The process of making is at the heart of Moyer’s work, and evidence of human touch, like a visible fingerprint or two, often remains on the work after firing. “It's the perfect blend of intellectual-physical pursuits—the idea and the knowledge of how to do something and then, finally, the actual physical ability of being able to manifest it,” she says. “The learning never stops and the results vary. Some things work, others just don't.”

    Orbs and vacuoles, unglazed porcelain, available at March in San Francisco.

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  Maria Moyer in the West Village, NY sculpture studio she frequently works out of. Photo by: Leslie Williamson

    Maria Moyer in the West Village, NY sculpture studio she frequently works out of. Photo by: Leslie Williamson

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  A piece takes Moyer anywhere from a few days to several weeks to make, depending on factors like how long it takes to build and how long it has to dry before firing. Photo by: Leslie WilliamsonDiatom, unglazed porcelain, available at March in San Francisco.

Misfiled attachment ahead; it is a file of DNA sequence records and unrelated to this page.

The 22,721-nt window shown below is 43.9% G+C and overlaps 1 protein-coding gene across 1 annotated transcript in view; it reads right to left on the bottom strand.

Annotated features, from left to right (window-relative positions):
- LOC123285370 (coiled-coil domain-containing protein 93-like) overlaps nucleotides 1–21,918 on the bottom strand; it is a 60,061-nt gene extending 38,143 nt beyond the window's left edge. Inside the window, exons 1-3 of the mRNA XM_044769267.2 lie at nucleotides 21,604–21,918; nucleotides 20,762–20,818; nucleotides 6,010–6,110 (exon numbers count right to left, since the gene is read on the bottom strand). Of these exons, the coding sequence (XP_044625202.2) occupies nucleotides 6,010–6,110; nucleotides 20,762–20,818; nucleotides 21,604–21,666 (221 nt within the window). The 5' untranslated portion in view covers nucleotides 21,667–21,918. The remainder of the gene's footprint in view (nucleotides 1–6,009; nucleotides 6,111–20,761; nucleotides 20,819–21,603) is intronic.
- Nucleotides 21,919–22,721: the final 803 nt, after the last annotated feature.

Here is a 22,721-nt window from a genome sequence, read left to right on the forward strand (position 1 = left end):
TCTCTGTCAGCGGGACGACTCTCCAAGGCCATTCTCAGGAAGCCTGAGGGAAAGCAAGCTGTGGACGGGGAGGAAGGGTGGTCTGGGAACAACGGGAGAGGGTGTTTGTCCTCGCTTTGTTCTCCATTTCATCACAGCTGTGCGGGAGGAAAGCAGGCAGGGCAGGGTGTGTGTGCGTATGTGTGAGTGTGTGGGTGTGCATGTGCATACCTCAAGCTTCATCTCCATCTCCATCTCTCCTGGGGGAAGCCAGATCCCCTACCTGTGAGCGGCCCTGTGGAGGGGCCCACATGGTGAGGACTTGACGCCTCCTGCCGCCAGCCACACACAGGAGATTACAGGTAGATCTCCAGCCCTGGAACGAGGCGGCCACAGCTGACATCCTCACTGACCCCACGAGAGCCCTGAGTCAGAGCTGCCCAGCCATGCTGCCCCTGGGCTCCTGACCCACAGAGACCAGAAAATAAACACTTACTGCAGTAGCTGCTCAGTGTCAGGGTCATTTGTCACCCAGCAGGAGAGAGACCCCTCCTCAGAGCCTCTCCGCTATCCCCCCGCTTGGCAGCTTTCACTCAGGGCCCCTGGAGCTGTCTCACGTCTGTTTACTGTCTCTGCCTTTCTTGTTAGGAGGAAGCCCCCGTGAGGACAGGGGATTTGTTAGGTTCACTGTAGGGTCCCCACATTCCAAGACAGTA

A piece takes Moyer anywhere from a few days to several weeks to make, depending on factors like how long it takes to build and how long it has to dry before firing. Photo by: Leslie Williamson

    Diatom, unglazed porcelain, available at March in San Francisco

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  Though she cares a great deal about controlling fine details, Moyer finds the random and often-surprising variations that occur at 1,700–2,200ºF to be thrilling.Stoneware duo, available at BDDW in NYC.

    Though she cares a great deal about controlling fine details, Moyer finds the random and often-surprising variations that occur at 1,700–2,200ºF to be thrilling.

    Stoneware duo, available at BDDW in NYC.

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  Maria Moyer’s stoneware and porcelain hammer is modeled after one of her most treasured possessions—an actual hammer that once belonged to her grandfather.Stoneware and porcelain hammer, available at March in San Francisco.

    Maria Moyer’s stoneware and porcelain hammer is modeled after one of her most treasured possessions—an actual hammer that once belonged to her grandfather.

    Stoneware and porcelain hammer, available at March in San Francisco.

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  Part of the proceeds from the “Plankton Series” collection, Maria Moyer’s collaboration with West Elm, were donated to Oceana. This is Moyer’s own collection, displayed in her guest bedroom.

    Part of the proceeds from the “Plankton Series” collection, Maria Moyer’s collaboration with West Elm, were donated to Oceana. This is Moyer’s own collection, displayed in her guest bedroom.

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  Unglazed porcelain and leather necklaces, available at March in San Francisco and Loomstate.

    Unglazed porcelain and leather necklaces, available at March in San Francisco and Loomstate.